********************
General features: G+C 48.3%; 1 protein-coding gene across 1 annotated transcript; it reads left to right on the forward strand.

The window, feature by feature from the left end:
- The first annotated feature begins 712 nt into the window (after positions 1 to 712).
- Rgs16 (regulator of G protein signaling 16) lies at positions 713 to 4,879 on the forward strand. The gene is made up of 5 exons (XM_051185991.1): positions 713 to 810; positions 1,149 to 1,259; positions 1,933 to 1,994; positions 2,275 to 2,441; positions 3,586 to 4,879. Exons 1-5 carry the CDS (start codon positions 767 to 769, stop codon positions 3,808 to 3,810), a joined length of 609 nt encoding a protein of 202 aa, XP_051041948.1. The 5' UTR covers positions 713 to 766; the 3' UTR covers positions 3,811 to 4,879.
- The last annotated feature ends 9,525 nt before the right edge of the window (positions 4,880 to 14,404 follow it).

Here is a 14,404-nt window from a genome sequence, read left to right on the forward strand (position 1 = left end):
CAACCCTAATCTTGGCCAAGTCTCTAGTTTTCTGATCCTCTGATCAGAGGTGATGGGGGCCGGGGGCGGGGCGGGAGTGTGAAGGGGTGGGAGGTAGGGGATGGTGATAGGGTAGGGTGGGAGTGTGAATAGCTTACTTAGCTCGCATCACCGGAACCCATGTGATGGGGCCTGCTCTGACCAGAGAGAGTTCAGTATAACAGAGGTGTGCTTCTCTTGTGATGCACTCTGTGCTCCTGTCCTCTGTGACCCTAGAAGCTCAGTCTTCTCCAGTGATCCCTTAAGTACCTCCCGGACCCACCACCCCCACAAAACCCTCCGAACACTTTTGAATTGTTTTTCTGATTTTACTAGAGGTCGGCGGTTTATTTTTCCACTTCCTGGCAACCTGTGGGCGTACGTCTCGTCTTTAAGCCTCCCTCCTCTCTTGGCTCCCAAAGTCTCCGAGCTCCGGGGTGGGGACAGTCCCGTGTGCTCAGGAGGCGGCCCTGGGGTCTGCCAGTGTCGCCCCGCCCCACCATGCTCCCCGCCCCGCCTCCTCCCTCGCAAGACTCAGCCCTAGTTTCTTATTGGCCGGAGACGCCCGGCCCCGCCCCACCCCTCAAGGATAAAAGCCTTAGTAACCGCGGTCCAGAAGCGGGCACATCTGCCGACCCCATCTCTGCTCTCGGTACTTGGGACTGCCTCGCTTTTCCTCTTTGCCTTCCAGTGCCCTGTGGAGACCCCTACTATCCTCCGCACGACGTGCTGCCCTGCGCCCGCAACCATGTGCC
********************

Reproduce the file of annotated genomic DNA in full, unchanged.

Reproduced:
General features: G+C 48.3%; 1 protein-coding gene across 1 annotated transcript; it reads left to right on the forward strand.

The window, feature by feature from the left end:
- The first annotated feature begins 712 nt into the window (after positions 1 to 712).
- Rgs16 (regulator of G protein signaling 16) lies at positions 713 to 4,879 on the forward strand. The gene is made up of 5 exons (XM_051185991.1): positions 713 to 810; positions 1,149 to 1,259; positions 1,933 to 1,994; positions 2,275 to 2,441; positions 3,586 to 4,879. Exons 1-5 carry the CDS (start codon positions 767 to 769, stop codon positions 3,808 to 3,810), a joined length of 609 nt encoding a protein of 202 aa, XP_051041948.1. The 5' UTR covers positions 713 to 766; the 3' UTR covers positions 3,811 to 4,879.
- The last annotated feature ends 9,525 nt before the right edge of the window (positions 4,880 to 14,404 follow it).

Here is a 14,404-nt window from a genome sequence, read left to right on the forward strand (position 1 = left end):
CAACCCTAATCTTGGCCAAGTCTCTAGTTTTCTGATCCTCTGATCAGAGGTGATGGGGGCCGGGGGCGGGGCGGGAGTGTGAAGGGGTGGGAGGTAGGGGATGGTGATAGGGTAGGGTGGGAGTGTGAATAGCTTACTTAGCTCGCATCACCGGAACCCATGTGATGGGGCCTGCTCTGACCAGAGAGAGTTCAGTATAACAGAGGTGTGCTTCTCTTGTGATGCACTCTGTGCTCCTGTCCTCTGTGACCCTAGAAGCTCAGTCTTCTCCAGTGATCCCTTAAGTACCTCCCGGACCCACCACCCCCACAAAACCCTCCGAACACTTTTGAATTGTTTTTCTGATTTTACTAGAGGTCGGCGGTTTATTTTTCCACTTCCTGGCAACCTGTGGGCGTACGTCTCGTCTTTAAGCCTCCCTCCTCTCTTGGCTCCCAAAGTCTCCGAGCTCCGGGGTGGGGACAGTCCCGTGTGCTCAGGAGGCGGCCCTGGGGTCTGCCAGTGTCGCCCCGCCCCACCATGCTCCCCGCCCCGCCTCCTCCCTCGCAAGACTCAGCCCTAGTTTCTTATTGGCCGGAGACGCCCGGCCCCGCCCCACCCCTCAAGGATAAAAGCCTTAGTAACCGCGGTCCAGAAGCGGGCACATCTGCCGACCCCATCTCTGCTCTCGGTACTTGGGACTGCCTCGCTTTTCCTCTTTGCCTTCCAGTGCCCTGTGGAGACCCCTACTATCCTCCGCACGACGTGCTGCCCTGCGCCCGCAACCATGTGCC